You can view it through the lens of a different perspective and see things you overlooked before. You can make yourself out to be the victim of circumstance (and thus powerless to change anything). You can make yourself out as the star of your own hero or heroine’s journey, in which case everything that happens to you has a deeper purpose: to force you to change and grow, to become the person you need to be in order to meet your true destiny.


‘Finding your voice’ becomes a kind of code for finding yourself. Voice is what you say and how you say it; the two seamlessly weave together, the dancer and the dance.

Which means it’s not just something you find, but develop and practice.

You find it through paying attention to what attracts you, to what you’re drawn to: the ideas, people, subject matter, and also the medium. Maybe your true voice isn’t a spoken one; maybe its purest form comes through visual art, or sports or dance, or writing, or invention, or math, or multimedia, or music, or fashion. Discovering your medium can be a revelation. It makes possible a conversation that you didn’t even know you could have.

Which is why it’s so important not to quit searching until you find it.

You develop your voice through practice, and also through mastering your tools. When you can use those tools in a way that others can’t, you have a decided advantage. You can also move more deeply into yourself and the world, manifesting your inner life with greater depth and nuance.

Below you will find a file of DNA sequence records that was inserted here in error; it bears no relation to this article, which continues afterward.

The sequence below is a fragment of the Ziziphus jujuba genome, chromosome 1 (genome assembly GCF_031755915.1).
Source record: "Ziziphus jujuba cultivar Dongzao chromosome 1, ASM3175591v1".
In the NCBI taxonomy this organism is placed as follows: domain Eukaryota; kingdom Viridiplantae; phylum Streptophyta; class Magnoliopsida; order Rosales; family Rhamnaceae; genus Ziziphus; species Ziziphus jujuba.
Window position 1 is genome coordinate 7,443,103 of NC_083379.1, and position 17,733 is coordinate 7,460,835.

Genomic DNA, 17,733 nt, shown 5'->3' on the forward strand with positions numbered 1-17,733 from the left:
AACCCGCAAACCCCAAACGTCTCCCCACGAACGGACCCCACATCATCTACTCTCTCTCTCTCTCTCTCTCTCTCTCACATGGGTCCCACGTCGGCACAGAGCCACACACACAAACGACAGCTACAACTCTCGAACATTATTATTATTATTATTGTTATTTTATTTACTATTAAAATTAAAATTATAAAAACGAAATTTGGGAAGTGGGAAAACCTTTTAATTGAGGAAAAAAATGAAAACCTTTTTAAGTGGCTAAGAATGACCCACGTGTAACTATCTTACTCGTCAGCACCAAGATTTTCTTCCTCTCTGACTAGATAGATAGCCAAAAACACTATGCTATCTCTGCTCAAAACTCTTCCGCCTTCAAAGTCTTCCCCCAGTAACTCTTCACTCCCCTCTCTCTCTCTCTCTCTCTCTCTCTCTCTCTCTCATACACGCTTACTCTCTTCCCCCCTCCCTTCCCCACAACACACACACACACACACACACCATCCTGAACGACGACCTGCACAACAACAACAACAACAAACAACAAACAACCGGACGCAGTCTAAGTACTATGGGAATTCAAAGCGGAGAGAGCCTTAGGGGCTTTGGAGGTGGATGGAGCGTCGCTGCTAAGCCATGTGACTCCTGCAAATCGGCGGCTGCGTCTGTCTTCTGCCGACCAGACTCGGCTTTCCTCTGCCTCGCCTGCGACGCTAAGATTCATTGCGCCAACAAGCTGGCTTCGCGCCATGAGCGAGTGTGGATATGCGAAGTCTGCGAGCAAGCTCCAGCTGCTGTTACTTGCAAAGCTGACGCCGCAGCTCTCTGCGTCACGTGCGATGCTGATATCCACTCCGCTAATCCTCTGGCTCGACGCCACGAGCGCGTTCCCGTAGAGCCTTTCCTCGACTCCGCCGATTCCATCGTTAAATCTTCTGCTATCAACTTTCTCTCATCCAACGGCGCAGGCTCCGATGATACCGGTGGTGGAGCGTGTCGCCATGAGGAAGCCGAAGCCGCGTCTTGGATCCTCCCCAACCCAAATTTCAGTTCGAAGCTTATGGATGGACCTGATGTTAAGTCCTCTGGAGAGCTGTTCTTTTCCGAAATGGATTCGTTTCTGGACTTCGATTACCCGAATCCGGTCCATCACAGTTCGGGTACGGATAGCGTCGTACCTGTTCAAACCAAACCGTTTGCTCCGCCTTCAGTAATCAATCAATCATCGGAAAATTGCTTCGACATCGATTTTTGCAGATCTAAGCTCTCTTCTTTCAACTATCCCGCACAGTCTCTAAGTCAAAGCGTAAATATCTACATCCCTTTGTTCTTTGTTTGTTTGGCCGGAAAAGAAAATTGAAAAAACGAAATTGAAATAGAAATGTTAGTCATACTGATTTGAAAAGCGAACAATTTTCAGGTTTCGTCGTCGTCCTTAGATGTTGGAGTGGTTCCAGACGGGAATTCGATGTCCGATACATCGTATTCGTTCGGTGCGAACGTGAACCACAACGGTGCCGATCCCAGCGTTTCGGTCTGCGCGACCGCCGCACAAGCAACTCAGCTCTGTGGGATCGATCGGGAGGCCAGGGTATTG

Magic happens when you learn a technique so well that it becomes a part of you. You become more of what you are. You push past the boundaries, stop mimicking others and start truly creating yourself: your signature style, your voice.

When you get really good, you can draw other people into your story and make them a part of it.

This is known as creating a movement.

This is why, I think, there are so many people who feel pent-up, restless and yearning inside; they want to create but have the mistaken notion that they are “not creative”. Nobody wants to feel trapped and silent. We all have the innate human drive to express ourselves, to speak, to make meaning from the stuff of our lives.

The ultimate creative act is to invent (and reinvent) yourself.

Own your story, and you own your life. click to tweet

Somewhere out there is your audience. They are waiting for you, and always have been.

Oct 28, 2013

17 comments · Add Yours

That is the nice thing about raising our voices on a blog. No one is there to muffle or interrupt it.


When I was 18 I used to rock climb with no rope, once up a 100′ cliff. Later I walked in the Brazilian rain forest, gang infested, searching for escape routes which I would have to use 5 or 6 times. I only recently used these experiences as my voice.

Our voice is always there. We just have to find it, and then be brave enough to use it. It took me a long time to find that bravery. Not sure why. What’s criticism compared to a cliff, or getting raped or killed by gang bangers?

A great Pink Floyd song, “Obscured By Clouds” opens with this:

The memories of a man in his old age
Are the deeds of a man in his prime.

Our deeds feed our voice.


Its great n inspirin :) thank yu justine musk !! Thanks alot for your great thoughts …


would anyone be reading this if it wasn’t for justine’s former relationship with elon?



@Gordon That definitely puts it in perspective. Reminds me of the David Bowie quote (I think he was quoting Brian Eno): “Art is the only kind of plane crash that you can walk away from.” Or something to that effect.